John Beilein’s world is different now. You ask the coach of Michigan what it means to have his players around him, after what he went through this summer, and he rubs his fingers up and down his chest. Never had to do that before.
“You’re talking about this?”
Yeah, that. The scar that shows where the doctors did their work during double bypass heart surgery in August. He’s doing well now. Oh, in preseason practice he’s had to watch the chest passes, do his rebab, and get his rest. As Wolverines guard Zavier Simpson was saying, “He’s still the same Coach B, but his voice is a lot lower. He’s not yelling as much, but you can tell he wants to jump in. You can tell he’s holding himself back. Sometimes he gets to yelling, that’s when I come in, `Coach B, let me talk to them. Relax.’”
But Beilein has come a long way from August. Four months after coaching the Wolverines in the national championship game, he was being wheeled into surgery. He can talk now about the one-on-one game going on in his mind then, between confidence and alarm.
“I wasn’t scared of the pain or operation but when they say 1-in-100 mortality rate, you’re not used to 1-in-100,” he said. “But we had great doctors, and I was taking that 99 percent and thinking I’m in good shape. But then you look at my life, the blessings I’ve had in my life, sometimes things are going to even out. You’re going to be dealt some tough things.”
College kids sometimes consider themselves invulnerable. Comes with youth. But coaches can get caught up with that, too. Beilein admits he did.
“It’s (heart issues) hereditary in my family, but I thought, `I’m going to dodge that.’ Then reality hits.”
Before the surgery, he gathered his Wolverines to give them the news. This was a far different meeting than how to try to beat Villanova.
Charles Matthews: “It was such a scary moment. It puts so much more in perspective; you enjoy each and every day you have with your loved ones. You just try to tell everybody you love them, because you just never know.”
Simpson: “I thought there was a little more to it than what he was telling us, which I’m pretty sure there was, because he obviously doesn’t want to tell his players everything, because he doesn’t want to leave us too heartbroken. But it was kind of like a dropoff. It was difficult for us a team.”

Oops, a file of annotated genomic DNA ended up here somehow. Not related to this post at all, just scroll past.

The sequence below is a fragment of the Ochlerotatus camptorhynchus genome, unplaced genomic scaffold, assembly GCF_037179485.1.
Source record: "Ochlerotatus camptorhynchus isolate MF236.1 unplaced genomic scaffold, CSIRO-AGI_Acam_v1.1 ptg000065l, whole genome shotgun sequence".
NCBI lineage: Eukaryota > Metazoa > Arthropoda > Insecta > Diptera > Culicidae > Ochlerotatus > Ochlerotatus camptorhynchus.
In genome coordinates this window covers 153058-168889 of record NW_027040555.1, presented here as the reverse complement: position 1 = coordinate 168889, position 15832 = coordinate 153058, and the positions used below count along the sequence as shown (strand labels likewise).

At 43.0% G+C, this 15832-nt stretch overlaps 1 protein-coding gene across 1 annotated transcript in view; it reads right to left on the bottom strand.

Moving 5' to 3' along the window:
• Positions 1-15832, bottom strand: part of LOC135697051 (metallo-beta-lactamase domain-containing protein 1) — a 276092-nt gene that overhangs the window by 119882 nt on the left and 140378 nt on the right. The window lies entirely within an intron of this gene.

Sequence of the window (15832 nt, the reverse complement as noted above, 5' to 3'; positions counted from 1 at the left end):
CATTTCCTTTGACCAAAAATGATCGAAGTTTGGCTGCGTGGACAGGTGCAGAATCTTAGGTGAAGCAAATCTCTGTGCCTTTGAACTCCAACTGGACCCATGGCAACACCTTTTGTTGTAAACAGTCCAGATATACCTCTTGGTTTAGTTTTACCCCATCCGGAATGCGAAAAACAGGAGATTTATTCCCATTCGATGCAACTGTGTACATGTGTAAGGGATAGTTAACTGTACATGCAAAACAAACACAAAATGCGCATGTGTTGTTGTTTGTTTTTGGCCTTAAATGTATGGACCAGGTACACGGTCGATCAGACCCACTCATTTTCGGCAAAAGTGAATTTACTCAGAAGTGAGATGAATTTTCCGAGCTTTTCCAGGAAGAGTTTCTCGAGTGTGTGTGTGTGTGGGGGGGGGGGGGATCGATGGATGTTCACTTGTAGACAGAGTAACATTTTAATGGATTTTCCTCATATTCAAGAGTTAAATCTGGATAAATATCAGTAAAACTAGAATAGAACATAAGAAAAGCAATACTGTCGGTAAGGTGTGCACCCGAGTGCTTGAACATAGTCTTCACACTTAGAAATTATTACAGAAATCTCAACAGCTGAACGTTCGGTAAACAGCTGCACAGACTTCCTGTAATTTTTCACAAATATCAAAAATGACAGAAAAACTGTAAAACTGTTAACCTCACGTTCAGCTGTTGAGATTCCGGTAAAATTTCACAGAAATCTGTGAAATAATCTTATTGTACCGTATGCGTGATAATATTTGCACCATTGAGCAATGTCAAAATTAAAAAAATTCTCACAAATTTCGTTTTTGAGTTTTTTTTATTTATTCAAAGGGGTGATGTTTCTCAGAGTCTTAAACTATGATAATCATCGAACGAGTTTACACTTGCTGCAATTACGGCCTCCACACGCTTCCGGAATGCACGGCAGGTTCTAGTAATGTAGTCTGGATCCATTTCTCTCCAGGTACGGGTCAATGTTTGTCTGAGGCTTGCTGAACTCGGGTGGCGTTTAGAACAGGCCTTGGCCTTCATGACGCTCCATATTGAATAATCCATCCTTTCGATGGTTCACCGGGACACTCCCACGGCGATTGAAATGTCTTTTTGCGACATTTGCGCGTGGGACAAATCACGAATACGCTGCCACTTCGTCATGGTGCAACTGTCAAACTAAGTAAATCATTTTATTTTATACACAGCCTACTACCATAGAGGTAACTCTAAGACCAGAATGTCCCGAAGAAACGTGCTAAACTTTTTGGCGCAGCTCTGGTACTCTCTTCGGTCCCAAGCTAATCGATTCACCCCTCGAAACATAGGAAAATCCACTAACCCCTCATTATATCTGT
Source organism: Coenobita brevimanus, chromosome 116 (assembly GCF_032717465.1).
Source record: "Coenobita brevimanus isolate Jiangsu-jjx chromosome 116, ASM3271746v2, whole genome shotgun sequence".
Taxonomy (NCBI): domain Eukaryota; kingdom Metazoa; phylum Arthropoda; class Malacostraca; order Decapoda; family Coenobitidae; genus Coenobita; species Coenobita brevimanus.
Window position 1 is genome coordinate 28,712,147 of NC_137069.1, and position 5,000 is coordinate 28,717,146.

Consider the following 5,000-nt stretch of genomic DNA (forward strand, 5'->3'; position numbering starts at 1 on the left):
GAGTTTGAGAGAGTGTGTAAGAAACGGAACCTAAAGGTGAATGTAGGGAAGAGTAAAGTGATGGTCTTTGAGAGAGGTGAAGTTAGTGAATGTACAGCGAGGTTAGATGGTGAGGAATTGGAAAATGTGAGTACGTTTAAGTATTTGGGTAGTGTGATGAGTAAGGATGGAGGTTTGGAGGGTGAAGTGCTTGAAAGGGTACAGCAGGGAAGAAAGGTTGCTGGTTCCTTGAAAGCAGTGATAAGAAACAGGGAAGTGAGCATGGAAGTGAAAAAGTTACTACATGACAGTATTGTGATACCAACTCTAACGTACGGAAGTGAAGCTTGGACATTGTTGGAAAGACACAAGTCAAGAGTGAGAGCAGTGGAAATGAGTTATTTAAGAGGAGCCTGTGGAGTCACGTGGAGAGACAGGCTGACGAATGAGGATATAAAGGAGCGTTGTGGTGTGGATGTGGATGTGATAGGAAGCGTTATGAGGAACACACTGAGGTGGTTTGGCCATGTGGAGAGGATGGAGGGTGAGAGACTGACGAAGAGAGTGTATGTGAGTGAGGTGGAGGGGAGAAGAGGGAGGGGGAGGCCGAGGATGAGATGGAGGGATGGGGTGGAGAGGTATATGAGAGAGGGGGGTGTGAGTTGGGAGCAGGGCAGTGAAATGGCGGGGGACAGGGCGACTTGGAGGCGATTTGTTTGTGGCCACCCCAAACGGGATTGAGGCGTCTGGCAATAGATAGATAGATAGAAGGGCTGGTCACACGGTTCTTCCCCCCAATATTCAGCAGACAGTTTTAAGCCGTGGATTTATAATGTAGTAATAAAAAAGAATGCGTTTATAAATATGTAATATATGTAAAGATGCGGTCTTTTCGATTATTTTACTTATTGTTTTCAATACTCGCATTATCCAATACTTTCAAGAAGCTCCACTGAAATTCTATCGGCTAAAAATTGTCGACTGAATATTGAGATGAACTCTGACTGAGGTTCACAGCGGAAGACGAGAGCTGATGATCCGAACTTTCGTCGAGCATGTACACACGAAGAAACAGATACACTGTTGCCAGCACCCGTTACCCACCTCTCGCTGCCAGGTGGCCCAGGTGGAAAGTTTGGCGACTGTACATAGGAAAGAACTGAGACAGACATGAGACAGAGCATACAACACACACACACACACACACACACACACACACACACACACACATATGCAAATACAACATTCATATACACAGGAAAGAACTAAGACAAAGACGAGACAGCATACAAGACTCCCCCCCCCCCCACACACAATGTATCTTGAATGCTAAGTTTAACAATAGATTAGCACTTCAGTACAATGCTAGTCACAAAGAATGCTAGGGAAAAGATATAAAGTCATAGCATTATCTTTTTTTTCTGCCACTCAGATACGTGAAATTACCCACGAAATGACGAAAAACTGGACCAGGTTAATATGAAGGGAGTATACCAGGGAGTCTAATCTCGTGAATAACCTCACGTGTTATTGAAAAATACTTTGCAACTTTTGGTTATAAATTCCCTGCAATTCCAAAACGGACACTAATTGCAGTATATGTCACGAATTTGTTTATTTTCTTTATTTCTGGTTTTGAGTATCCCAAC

Moments such as that, the meaning of being a team echoes loudly.
“I think they felt it as much as I did,” Beilein said. “I was walking into the locker room after I told everybody and Zavier Simpson says, `Coach, let’s pray together.’ That’s good stuff.”
Beilein is, of course, a changed man now, having gone through that experience. More laid back. Less intense. Right? Right? Well . . .
“The answer is unfortunately no,” he said. “I’m still way too passionate about winning and providing our kids with the best opportunity. Sometimes (wife) Kathleen gets mad at me about that; I don’t smell the roses enough. I’m trying to. I am trying to every single day. But I hate to lose so much, I do everything I can to win, and sometimes that gets in the way of this great perspective on life I’m supposed to have after that, the airplane crash (before the 2017 Big Ten tournament), everything. But I’m working at it.”
Talk about your tough matchups, try new perspective on life, going against a deep revulsion to losing.
“If I played blackjack, if I won a thousand dollars playing blackjack, it would mean nothing,” he said. “If I lost $50, I’d hate it. That’s the way many coaches are wired, actually.”
Speaking of losing, about that national championship game against Villanova. At the risk of bringing up a distressing memory to a guy recovering from heart surgery, has Beilein watched the tape of the 79-62 thumping yet?
“Not one time,” he said. “Why put yourself through that pain again?”
But then he mentioned, “I’ll probably get a glass of wine and watch it,” and added it might not be that horrendous. Not that like watching the 82-76 championship game loss to Louisville in 2013. That was awful.
“The Louisville game made me feel worse. When I finally watched, I saw we could have done some things, I could have done some things. I think this one is actually going to be make me feel better.”
“Because I think they were really a better team. When I see (Donte) DiVincenzo’s shots again like I saw them first hand, I’ll know no matter what we did, he was making those shots.
“This year, nobody was beating Villanova, I think they may have won the last 10 Final Fours, they were so good. When we lost to Louisville, a bounce of the ball, anything could have changed that.”
So now the 65-year-old man with the repaired heart prepares for his 12th season in Ann Arbor. And if he tries to push too hard and forgets how he spent August, he has a family to remind him, doctors to advise him and players to share prayers.
“I’ve got a bunch of people looking out after me.”